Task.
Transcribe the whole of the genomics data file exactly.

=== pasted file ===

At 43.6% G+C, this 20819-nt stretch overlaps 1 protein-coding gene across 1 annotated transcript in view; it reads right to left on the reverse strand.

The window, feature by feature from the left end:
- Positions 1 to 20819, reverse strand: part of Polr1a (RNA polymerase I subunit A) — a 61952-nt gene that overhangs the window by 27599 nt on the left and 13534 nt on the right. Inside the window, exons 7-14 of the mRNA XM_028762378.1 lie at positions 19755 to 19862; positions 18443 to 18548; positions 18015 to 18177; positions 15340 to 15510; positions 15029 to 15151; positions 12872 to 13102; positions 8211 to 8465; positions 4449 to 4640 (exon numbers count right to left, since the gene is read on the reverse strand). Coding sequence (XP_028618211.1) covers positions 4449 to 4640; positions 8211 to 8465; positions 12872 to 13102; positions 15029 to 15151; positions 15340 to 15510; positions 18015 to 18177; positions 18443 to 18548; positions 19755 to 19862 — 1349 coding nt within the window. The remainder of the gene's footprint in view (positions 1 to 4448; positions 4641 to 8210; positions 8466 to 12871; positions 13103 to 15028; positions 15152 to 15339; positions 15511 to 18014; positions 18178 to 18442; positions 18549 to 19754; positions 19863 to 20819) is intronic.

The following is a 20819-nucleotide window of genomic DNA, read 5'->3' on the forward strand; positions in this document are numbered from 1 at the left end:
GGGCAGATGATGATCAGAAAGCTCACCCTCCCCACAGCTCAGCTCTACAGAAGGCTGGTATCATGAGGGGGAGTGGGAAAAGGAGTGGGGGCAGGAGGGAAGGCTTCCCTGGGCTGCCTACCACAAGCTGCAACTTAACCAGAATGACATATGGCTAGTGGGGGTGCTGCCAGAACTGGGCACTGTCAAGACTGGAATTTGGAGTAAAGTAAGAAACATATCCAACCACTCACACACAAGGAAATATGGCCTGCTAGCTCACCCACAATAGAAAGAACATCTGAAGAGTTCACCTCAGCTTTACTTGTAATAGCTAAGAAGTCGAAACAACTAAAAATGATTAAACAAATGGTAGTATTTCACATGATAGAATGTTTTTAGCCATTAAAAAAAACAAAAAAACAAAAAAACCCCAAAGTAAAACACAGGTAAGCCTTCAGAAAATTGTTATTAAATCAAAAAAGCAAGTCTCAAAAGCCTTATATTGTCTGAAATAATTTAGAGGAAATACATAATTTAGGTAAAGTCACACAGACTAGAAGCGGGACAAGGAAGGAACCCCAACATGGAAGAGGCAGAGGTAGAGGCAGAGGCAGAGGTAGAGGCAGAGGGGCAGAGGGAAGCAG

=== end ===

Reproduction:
At 43.6% G+C, this 20819-nt stretch overlaps 1 protein-coding gene across 1 annotated transcript in view; it reads right to left on the reverse strand.

The window, feature by feature from the left end:
- Positions 1 to 20819, reverse strand: part of Polr1a (RNA polymerase I subunit A) — a 61952-nt gene that overhangs the window by 27599 nt on the left and 13534 nt on the right. Inside the window, exons 7-14 of the mRNA XM_028762378.1 lie at positions 19755 to 19862; positions 18443 to 18548; positions 18015 to 18177; positions 15340 to 15510; positions 15029 to 15151; positions 12872 to 13102; positions 8211 to 8465; positions 4449 to 4640 (exon numbers count right to left, since the gene is read on the reverse strand). Coding sequence (XP_028618211.1) covers positions 4449 to 4640; positions 8211 to 8465; positions 12872 to 13102; positions 15029 to 15151; positions 15340 to 15510; positions 18015 to 18177; positions 18443 to 18548; positions 19755 to 19862 — 1349 coding nt within the window. The remainder of the gene's footprint in view (positions 1 to 4448; positions 4641 to 8210; positions 8466 to 12871; positions 13103 to 15028; positions 15152 to 15339; positions 15511 to 18014; positions 18178 to 18442; positions 18549 to 19754; positions 19863 to 20819) is intronic.

The following is a 20819-nucleotide window of genomic DNA, read 5'->3' on the forward strand; positions in this document are numbered from 1 at the left end:
GGGCAGATGATGATCAGAAAGCTCACCCTCCCCACAGCTCAGCTCTACAGAAGGCTGGTATCATGAGGGGGAGTGGGAAAAGGAGTGGGGGCAGGAGGGAAGGCTTCCCTGGGCTGCCTACCACAAGCTGCAACTTAACCAGAATGACATATGGCTAGTGGGGGTGCTGCCAGAACTGGGCACTGTCAAGACTGGAATTTGGAGTAAAGTAAGAAACATATCCAACCACTCACACACAAGGAAATATGGCCTGCTAGCTCACCCACAATAGAAAGAACATCTGAAGAGTTCACCTCAGCTTTACTTGTAATAGCTAAGAAGTCGAAACAACTAAAAATGATTAAACAAATGGTAGTATTTCACATGATAGAATGTTTTTAGCCATTAAAAAAAACAAAAAAACAAAAAAACCCCAAAGTAAAACACAGGTAAGCCTTCAGAAAATTGTTATTAAATCAAAAAAGCAAGTCTCAAAAGCCTTATATTGTCTGAAATAATTTAGAGGAAATACATAATTTAGGTAAAGTCACACAGACTAGAAGCGGGACAAGGAAGGAACCCCAACATGGAAGAGGCAGAGGTAGAGGCAGAGGCAGAGGTAGAGGCAGAGGGGCAGAGGGAAGCAG